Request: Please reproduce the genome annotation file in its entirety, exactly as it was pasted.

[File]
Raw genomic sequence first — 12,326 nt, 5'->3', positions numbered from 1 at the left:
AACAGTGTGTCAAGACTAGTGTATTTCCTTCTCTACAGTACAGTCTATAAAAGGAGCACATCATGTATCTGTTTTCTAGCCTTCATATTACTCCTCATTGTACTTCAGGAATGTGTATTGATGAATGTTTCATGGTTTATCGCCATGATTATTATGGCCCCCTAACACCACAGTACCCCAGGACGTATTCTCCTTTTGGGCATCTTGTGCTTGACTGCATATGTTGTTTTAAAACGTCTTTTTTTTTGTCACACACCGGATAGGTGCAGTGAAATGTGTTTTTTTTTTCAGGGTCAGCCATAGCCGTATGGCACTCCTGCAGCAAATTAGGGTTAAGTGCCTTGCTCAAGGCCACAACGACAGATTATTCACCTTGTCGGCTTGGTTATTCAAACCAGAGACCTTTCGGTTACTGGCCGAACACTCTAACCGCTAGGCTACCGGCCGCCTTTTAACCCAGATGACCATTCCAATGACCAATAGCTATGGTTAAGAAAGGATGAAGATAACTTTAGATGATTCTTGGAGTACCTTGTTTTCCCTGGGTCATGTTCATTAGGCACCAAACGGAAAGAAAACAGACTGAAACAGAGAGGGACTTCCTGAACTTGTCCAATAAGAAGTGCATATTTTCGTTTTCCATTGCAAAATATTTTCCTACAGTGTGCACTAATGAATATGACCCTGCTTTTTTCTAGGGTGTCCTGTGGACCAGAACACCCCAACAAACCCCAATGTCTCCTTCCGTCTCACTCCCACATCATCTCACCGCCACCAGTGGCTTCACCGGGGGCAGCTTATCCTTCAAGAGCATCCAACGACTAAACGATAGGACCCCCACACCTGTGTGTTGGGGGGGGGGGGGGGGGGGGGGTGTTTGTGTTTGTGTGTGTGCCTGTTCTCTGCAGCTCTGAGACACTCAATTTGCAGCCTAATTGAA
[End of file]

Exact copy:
Raw genomic sequence first — 12,326 nt, 5'->3', positions numbered from 1 at the left:
AACAGTGTGTCAAGACTAGTGTATTTCCTTCTCTACAGTACAGTCTATAAAAGGAGCACATCATGTATCTGTTTTCTAGCCTTCATATTACTCCTCATTGTACTTCAGGAATGTGTATTGATGAATGTTTCATGGTTTATCGCCATGATTATTATGGCCCCCTAACACCACAGTACCCCAGGACGTATTCTCCTTTTGGGCATCTTGTGCTTGACTGCATATGTTGTTTTAAAACGTCTTTTTTTTTGTCACACACCGGATAGGTGCAGTGAAATGTGTTTTTTTTTTCAGGGTCAGCCATAGCCGTATGGCACTCCTGCAGCAAATTAGGGTTAAGTGCCTTGCTCAAGGCCACAACGACAGATTATTCACCTTGTCGGCTTGGTTATTCAAACCAGAGACCTTTCGGTTACTGGCCGAACACTCTAACCGCTAGGCTACCGGCCGCCTTTTAACCCAGATGACCATTCCAATGACCAATAGCTATGGTTAAGAAAGGATGAAGATAACTTTAGATGATTCTTGGAGTACCTTGTTTTCCCTGGGTCATGTTCATTAGGCACCAAACGGAAAGAAAACAGACTGAAACAGAGAGGGACTTCCTGAACTTGTCCAATAAGAAGTGCATATTTTCGTTTTCCATTGCAAAATATTTTCCTACAGTGTGCACTAATGAATATGACCCTGCTTTTTTCTAGGGTGTCCTGTGGACCAGAACACCCCAACAAACCCCAATGTCTCCTTCCGTCTCACTCCCACATCATCTCACCGCCACCAGTGGCTTCACCGGGGGCAGCTTATCCTTCAAGAGCATCCAACGACTAAACGATAGGACCCCCACACCTGTGTGTTGGGGGGGGGGGGGGGGGGGGGGTGTTTGTGTTTGTGTGTGTGCCTGTTCTCTGCAGCTCTGAGACACTCAATTTGCAGCCTAATTGAA